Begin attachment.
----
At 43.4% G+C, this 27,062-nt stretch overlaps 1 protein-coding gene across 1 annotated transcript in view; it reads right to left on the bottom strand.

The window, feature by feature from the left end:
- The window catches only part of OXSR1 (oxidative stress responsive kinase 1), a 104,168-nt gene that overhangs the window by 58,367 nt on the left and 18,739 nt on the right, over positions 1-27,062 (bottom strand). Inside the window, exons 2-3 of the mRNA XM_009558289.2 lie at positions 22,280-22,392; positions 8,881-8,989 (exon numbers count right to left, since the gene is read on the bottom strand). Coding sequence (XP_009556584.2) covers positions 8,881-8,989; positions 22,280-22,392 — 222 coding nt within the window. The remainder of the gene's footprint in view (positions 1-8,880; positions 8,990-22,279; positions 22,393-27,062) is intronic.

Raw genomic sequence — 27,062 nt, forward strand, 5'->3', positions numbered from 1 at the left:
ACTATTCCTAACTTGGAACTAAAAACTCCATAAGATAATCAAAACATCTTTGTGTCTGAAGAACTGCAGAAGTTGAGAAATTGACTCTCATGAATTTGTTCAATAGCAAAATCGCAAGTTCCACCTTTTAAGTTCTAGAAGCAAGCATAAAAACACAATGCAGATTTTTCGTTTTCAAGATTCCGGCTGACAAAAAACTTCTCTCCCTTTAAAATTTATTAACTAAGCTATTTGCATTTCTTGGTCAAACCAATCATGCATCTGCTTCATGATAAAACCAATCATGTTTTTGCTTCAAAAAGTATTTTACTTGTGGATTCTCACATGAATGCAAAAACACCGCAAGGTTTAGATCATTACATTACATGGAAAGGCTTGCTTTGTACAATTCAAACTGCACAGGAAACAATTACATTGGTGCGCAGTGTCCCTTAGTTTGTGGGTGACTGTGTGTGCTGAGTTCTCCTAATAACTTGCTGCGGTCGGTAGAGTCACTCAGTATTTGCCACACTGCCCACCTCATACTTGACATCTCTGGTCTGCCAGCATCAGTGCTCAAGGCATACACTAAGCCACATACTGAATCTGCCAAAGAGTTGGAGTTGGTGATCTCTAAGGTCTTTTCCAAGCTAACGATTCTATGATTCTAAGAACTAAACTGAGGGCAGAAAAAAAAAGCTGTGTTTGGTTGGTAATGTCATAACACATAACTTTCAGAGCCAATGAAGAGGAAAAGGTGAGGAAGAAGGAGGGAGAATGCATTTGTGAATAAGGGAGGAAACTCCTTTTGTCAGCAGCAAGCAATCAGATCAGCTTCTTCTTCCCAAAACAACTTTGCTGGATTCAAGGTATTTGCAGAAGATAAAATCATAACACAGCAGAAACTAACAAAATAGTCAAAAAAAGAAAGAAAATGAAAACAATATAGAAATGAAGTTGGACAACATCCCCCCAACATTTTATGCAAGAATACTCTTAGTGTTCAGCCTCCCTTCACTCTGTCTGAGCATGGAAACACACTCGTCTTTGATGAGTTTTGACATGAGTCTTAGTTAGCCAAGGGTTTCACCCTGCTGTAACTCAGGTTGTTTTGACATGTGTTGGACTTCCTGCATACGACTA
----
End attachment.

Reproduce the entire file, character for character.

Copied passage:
At 43.4% G+C, this 27,062-nt stretch overlaps 1 protein-coding gene across 1 annotated transcript in view; it reads right to left on the bottom strand.

The window, feature by feature from the left end:
- The window catches only part of OXSR1 (oxidative stress responsive kinase 1), a 104,168-nt gene that overhangs the window by 58,367 nt on the left and 18,739 nt on the right, over positions 1-27,062 (bottom strand). Inside the window, exons 2-3 of the mRNA XM_009558289.2 lie at positions 22,280-22,392; positions 8,881-8,989 (exon numbers count right to left, since the gene is read on the bottom strand). Coding sequence (XP_009556584.2) covers positions 8,881-8,989; positions 22,280-22,392 — 222 coding nt within the window. The remainder of the gene's footprint in view (positions 1-8,880; positions 8,990-22,279; positions 22,393-27,062) is intronic.

Raw genomic sequence — 27,062 nt, forward strand, 5'->3', positions numbered from 1 at the left:
ACTATTCCTAACTTGGAACTAAAAACTCCATAAGATAATCAAAACATCTTTGTGTCTGAAGAACTGCAGAAGTTGAGAAATTGACTCTCATGAATTTGTTCAATAGCAAAATCGCAAGTTCCACCTTTTAAGTTCTAGAAGCAAGCATAAAAACACAATGCAGATTTTTCGTTTTCAAGATTCCGGCTGACAAAAAACTTCTCTCCCTTTAAAATTTATTAACTAAGCTATTTGCATTTCTTGGTCAAACCAATCATGCATCTGCTTCATGATAAAACCAATCATGTTTTTGCTTCAAAAAGTATTTTACTTGTGGATTCTCACATGAATGCAAAAACACCGCAAGGTTTAGATCATTACATTACATGGAAAGGCTTGCTTTGTACAATTCAAACTGCACAGGAAACAATTACATTGGTGCGCAGTGTCCCTTAGTTTGTGGGTGACTGTGTGTGCTGAGTTCTCCTAATAACTTGCTGCGGTCGGTAGAGTCACTCAGTATTTGCCACACTGCCCACCTCATACTTGACATCTCTGGTCTGCCAGCATCAGTGCTCAAGGCATACACTAAGCCACATACTGAATCTGCCAAAGAGTTGGAGTTGGTGATCTCTAAGGTCTTTTCCAAGCTAACGATTCTATGATTCTAAGAACTAAACTGAGGGCAGAAAAAAAAAGCTGTGTTTGGTTGGTAATGTCATAACACATAACTTTCAGAGCCAATGAAGAGGAAAAGGTGAGGAAGAAGGAGGGAGAATGCATTTGTGAATAAGGGAGGAAACTCCTTTTGTCAGCAGCAAGCAATCAGATCAGCTTCTTCTTCCCAAAACAACTTTGCTGGATTCAAGGTATTTGCAGAAGATAAAATCATAACACAGCAGAAACTAACAAAATAGTCAAAAAAAGAAAGAAAATGAAAACAATATAGAAATGAAGTTGGACAACATCCCCCCAACATTTTATGCAAGAATACTCTTAGTGTTCAGCCTCCCTTCACTCTGTCTGAGCATGGAAACACACTCGTCTTTGATGAGTTTTGACATGAGTCTTAGTTAGCCAAGGGTTTCACCCTGCTGTAACTCAGGTTGTTTTGACATGTGTTGGACTTCCTGCATACGACTA